The Cost of Stress on Everyday Lives


The Cost of Stress on Everyday Lives

What a world we live in today - physically, mentally, socially, economically and spiritually. We all come from diversified backgrounds; however, negative stress has influenced all our lives, especially these days. Whether you're a business owner or employee, the economic turbulence has compounded our stress to extreme levels. How each of us handles our unique situations greatly affects our personal and professional lives. As an employer, you have without a doubt experienced some or more of the following components related to employee stress.

  • Decrease in productivity and profitability
  • Higher levels of employee absenteeism and presenteeism
  • Increased apathy for the job which can translate to personal frustrations
  • Low morale and depression due to an uncertain professional future

Some of these symptoms can be directly related to physical and emotional responses that have impacted your business, including:

  • Increase in the consumption of alcohol and/or smoking
  • Increase in caloric intake and employee weight
  • Increase in over-the-counter and prescribed medication
  • Increase in employee/family financial catastrophe
  • Increase in employee chronic pain, hypertension and more

Individually or collectively, the financial consequences are helping to contribute to the ever-increasing cost of healthcare and the erosion of American corporate profitability here and abroad. There is no one clear-cut solution to all of the negative aspects that filter through our lives, but employers and employees are searching and finding complementary or alternative therapies for relief.

One such therapy is therapeutic massage. I am proud to be a part of an industry and company that can offer an alternative therapy and, personally, I see and hear the positive impact that therapeutic massage can have on people's lives. To date, Massage Envy provides over 600,000 massages on a monthly basis to relieve back pain, stress, depression, chronic pain, mental fatigue, fibromyalgia and other physical and mental discomforts. It's not an end, by all means, but the human touch of a caring professional therapist can positively resonate to the core of anyone.

Touch Research Institute of Miami, Florida (TRI) has a distinguished team of researchers, representing Duke, Harvard, University of Maryland and other universities, that began research in 1982 and have shown that touch therapy has numerous beneficial effects on personal health and well-being including:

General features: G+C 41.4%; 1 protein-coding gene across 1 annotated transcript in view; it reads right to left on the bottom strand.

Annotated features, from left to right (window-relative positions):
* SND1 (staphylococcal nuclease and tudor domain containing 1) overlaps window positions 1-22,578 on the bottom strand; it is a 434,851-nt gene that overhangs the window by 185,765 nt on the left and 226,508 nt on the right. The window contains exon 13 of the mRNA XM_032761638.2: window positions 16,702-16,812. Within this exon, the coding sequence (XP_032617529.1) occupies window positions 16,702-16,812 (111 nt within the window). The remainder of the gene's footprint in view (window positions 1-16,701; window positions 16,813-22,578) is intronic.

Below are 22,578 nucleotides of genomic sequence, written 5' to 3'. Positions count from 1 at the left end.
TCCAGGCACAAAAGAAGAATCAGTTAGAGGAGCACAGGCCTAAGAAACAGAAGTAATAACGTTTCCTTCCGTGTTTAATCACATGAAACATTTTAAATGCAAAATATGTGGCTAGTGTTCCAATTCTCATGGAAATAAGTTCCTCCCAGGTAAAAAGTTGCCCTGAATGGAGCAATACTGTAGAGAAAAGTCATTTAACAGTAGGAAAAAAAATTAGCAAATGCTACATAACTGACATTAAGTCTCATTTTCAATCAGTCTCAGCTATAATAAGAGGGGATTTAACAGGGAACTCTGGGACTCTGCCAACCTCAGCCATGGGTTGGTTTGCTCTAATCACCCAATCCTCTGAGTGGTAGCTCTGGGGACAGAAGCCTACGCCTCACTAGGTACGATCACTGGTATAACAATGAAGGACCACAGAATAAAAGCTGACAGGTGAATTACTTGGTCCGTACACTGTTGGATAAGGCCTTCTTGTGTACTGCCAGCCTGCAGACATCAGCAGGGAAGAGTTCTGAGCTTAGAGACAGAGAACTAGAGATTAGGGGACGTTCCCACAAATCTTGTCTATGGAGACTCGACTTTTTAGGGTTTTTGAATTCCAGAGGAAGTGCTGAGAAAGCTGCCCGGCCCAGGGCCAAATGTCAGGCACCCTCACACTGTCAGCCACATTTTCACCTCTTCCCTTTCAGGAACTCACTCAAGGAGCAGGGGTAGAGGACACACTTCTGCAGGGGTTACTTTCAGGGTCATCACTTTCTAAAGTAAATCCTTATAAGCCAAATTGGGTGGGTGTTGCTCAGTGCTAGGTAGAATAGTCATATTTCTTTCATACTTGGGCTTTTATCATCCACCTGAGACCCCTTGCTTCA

• Fosters faster healing of strained muscles and sprained ligaments; reduces pain and swelling; reduces formation of excessive scar tissue
  • Reduces muscle spasms while providing greater joint flexibility and range of motion
  • Enhances athletic performance
  • Promotes deeper and easier breathing
  • Improves circulation of blood and movement of lymph fluids
  • Helps relieve tension-related headaches and migraines
  • Improves posture and strengthens immune system

If you offer Section 125 benefits to your employees that include FSA, HSAs or HRAs you might be interested to know that therapeutic massage can be a qualified medical expense when prescribed by a medical practitioner. When considering the above abnormalities and the wide range affect that inhibit employee's daily functionality, why wouldn't you introduce therapeutic massage as an alternative therapy to your existing wellness program? I'm often asked by our corporate partners regarding massage therapy as an employee voluntary product, "Why isn't everyone offering this? It's a no-brainer."

There are other advantages of using pre-tax dollars for employee wellness that many employers may not know about, as well. Recently, I toured the Frank Lloyd Wright Museum in Scottsdale. Our guide stated that while Mr. Wright appreciated the quote "thinking outside the box," he was quick to point out that "you are still left with the box." Mr. Wright's philosophy was you should destroy the box altogether!  Who could argue with one of the world's most prominent, creative and successful architects?

Perhaps there's some truth in this philosophy that our elected officials can take to heart while embracing some of the sound principles that have made our current healthcare effective. Complimentary alternative therapy needs to be a part of every employer's arsenal of healing solutions.

About the Author

Jesse Curry is Vice President of Business Development for Massage Envy. He is a 30-year industry leader in both the wellness industry and former New York Life agent specializing in employer group benefits. Shoot a mail at